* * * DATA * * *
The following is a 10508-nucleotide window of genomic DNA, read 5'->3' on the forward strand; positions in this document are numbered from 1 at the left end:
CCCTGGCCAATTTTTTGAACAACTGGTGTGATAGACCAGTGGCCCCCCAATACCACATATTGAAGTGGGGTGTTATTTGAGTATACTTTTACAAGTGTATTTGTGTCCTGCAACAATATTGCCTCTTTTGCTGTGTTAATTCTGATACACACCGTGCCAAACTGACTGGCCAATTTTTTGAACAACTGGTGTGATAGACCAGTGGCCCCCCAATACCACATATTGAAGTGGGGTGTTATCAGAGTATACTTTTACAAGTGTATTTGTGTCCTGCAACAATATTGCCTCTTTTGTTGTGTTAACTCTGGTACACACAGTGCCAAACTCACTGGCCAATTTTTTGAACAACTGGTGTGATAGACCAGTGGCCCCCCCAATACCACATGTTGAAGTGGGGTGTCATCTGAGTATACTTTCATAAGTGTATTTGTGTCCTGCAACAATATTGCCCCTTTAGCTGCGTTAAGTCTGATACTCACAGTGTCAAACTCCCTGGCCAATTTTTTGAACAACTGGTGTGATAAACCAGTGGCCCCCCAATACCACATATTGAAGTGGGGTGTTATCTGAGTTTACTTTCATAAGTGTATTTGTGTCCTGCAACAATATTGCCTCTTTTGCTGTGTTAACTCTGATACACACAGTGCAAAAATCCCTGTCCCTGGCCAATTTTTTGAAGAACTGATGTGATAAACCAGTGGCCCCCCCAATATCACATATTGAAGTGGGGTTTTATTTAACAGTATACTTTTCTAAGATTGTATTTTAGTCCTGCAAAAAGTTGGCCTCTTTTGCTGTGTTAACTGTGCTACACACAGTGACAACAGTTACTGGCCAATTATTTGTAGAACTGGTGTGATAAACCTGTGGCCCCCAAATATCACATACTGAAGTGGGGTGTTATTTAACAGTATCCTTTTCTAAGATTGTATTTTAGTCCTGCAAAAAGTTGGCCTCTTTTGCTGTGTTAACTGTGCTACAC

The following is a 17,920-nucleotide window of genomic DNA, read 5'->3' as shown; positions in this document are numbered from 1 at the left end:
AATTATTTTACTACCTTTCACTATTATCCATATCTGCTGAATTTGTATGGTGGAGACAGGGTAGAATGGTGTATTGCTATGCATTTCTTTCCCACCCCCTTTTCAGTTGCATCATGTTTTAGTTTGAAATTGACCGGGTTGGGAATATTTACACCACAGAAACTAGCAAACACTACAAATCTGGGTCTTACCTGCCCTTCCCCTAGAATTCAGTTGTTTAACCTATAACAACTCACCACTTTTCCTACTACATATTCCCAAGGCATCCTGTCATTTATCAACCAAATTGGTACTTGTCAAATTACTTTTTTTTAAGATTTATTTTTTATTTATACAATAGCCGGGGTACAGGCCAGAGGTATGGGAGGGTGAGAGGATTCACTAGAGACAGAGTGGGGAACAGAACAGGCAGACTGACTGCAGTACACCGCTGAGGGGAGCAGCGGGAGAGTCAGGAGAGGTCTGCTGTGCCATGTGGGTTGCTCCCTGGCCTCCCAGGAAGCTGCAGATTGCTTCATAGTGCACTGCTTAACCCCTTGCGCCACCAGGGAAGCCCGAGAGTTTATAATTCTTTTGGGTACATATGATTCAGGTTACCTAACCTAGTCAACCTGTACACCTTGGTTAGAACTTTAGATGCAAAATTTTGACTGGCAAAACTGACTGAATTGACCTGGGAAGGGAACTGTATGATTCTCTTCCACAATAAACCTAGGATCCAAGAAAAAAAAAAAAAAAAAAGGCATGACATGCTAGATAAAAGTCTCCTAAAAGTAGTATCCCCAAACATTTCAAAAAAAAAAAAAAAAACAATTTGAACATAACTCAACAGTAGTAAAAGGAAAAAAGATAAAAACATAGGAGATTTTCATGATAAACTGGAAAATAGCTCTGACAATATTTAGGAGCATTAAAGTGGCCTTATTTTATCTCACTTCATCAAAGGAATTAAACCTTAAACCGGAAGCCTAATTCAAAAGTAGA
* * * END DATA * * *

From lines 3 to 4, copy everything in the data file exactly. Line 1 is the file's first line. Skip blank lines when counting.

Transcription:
The following is a 17,920-nucleotide window of genomic DNA, read 5'->3' as shown; positions in this document are numbered from 1 at the left end:
AATTATTTTACTACCTTTCACTATTATCCATATCTGCTGAATTTGTATGGTGGAGACAGGGTAGAATGGTGTATTGCTATGCATTTCTTTCCCACCCCCTTTTCAGTTGCATCATGTTTTAGTTTGAAATTGACCGGGTTGGGAATATTTACACCACAGAAACTAGCAAACACTACAAATCTGGGTCTTACCTGCCCTTCCCCTAGAATTCAGTTGTTTAACCTATAACAACTCACCACTTTTCCTACTACATATTCCCAAGGCATCCTGTCATTTATCAACCAAATTGGTACTTGTCAAATTACTTTTTTTTAAGATTTATTTTTTATTTATACAATAGCCGGGGTACAGGCCAGAGGTATGGGAGGGTGAGAGGATTCACTAGAGACAGAGTGGGGAACAGAACAGGCAGACTGACTGCAGTACACCGCTGAGGGGAGCAGCGGGAGAGTCAGGAGAGGTCTGCTGTGCCATGTGGGTTGCTCCCTGGCCTCCCAGGAAGCTGCAGATTGCTTCATAGTGCACTGCTTAACCCCTTGCGCCACCAGGGAAGCCCGAGAGTTTATAATTCTTTTGGGTACATATGATTCAGGTTACCTAACCTAGTCAACCTGTACACCTTGGTTAGAACTTTAGATGCAAAATTTTGACTGGCAAAACTGACTGAATTGACCTGGGAAGGGAACTGTATGATTCTCTTCCACAATAAACCTAGGATCCAAGAAAAAAAAAAAAAAAAAAGGCATGACATGCTAGATAAAAGTCTCCTAAAAGTAGTATCCCCAAACATTTCAAAAAAAAAAAAAAAAACAATTTGAACATAACTCAACAGTAGTAAAAGGAAAAAAGATAAAAACATAGGAGATTTTCATGATAAACTGGAAAATAGCTCTGACAATATTTAGGAGCATTAAAGTGGCCTTATTTTATCTCACTTCATCAAAGGAATTAAACCTTAAACCGGAAGCCTAATTCAAAAGTAGA